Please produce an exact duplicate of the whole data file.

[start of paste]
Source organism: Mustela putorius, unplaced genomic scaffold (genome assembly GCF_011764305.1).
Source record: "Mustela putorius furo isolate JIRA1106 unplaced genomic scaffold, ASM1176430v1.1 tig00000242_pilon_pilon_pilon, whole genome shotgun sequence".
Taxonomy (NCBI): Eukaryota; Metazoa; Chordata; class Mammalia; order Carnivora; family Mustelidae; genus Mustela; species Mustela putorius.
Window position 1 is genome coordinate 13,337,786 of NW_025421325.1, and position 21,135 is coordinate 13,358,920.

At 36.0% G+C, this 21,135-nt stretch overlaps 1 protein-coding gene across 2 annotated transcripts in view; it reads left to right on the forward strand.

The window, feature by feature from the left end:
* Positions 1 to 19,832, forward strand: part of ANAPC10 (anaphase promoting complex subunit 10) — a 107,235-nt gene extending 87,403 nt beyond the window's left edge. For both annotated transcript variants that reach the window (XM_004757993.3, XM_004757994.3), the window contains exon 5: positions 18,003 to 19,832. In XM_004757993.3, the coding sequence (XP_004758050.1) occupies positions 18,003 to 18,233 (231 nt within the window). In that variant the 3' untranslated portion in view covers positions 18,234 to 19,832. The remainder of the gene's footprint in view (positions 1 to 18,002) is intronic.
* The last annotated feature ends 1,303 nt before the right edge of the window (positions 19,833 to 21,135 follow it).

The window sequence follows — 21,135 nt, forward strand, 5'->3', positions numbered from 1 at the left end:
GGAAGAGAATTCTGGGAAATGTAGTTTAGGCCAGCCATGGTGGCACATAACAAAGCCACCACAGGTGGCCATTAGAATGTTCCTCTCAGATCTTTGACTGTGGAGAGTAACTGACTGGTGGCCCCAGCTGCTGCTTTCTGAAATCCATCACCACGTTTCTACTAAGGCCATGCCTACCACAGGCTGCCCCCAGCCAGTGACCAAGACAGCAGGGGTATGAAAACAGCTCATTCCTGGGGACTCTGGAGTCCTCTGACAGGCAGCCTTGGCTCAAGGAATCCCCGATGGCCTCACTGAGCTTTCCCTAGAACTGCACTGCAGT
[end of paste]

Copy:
Source organism: Mustela putorius, unplaced genomic scaffold (genome assembly GCF_011764305.1).
Source record: "Mustela putorius furo isolate JIRA1106 unplaced genomic scaffold, ASM1176430v1.1 tig00000242_pilon_pilon_pilon, whole genome shotgun sequence".
Taxonomy (NCBI): Eukaryota; Metazoa; Chordata; class Mammalia; order Carnivora; family Mustelidae; genus Mustela; species Mustela putorius.
Window position 1 is genome coordinate 13,337,786 of NW_025421325.1, and position 21,135 is coordinate 13,358,920.

At 36.0% G+C, this 21,135-nt stretch overlaps 1 protein-coding gene across 2 annotated transcripts in view; it reads left to right on the forward strand.

The window, feature by feature from the left end:
* Positions 1 to 19,832, forward strand: part of ANAPC10 (anaphase promoting complex subunit 10) — a 107,235-nt gene extending 87,403 nt beyond the window's left edge. For both annotated transcript variants that reach the window (XM_004757993.3, XM_004757994.3), the window contains exon 5: positions 18,003 to 19,832. In XM_004757993.3, the coding sequence (XP_004758050.1) occupies positions 18,003 to 18,233 (231 nt within the window). In that variant the 3' untranslated portion in view covers positions 18,234 to 19,832. The remainder of the gene's footprint in view (positions 1 to 18,002) is intronic.
* The last annotated feature ends 1,303 nt before the right edge of the window (positions 19,833 to 21,135 follow it).

The window sequence follows — 21,135 nt, forward strand, 5'->3', positions numbered from 1 at the left end:
GGAAGAGAATTCTGGGAAATGTAGTTTAGGCCAGCCATGGTGGCACATAACAAAGCCACCACAGGTGGCCATTAGAATGTTCCTCTCAGATCTTTGACTGTGGAGAGTAACTGACTGGTGGCCCCAGCTGCTGCTTTCTGAAATCCATCACCACGTTTCTACTAAGGCCATGCCTACCACAGGCTGCCCCCAGCCAGTGACCAAGACAGCAGGGGTATGAAAACAGCTCATTCCTGGGGACTCTGGAGTCCTCTGACAGGCAGCCTTGGCTCAAGGAATCCCCGATGGCCTCACTGAGCTTTCCCTAGAACTGCACTGCAGT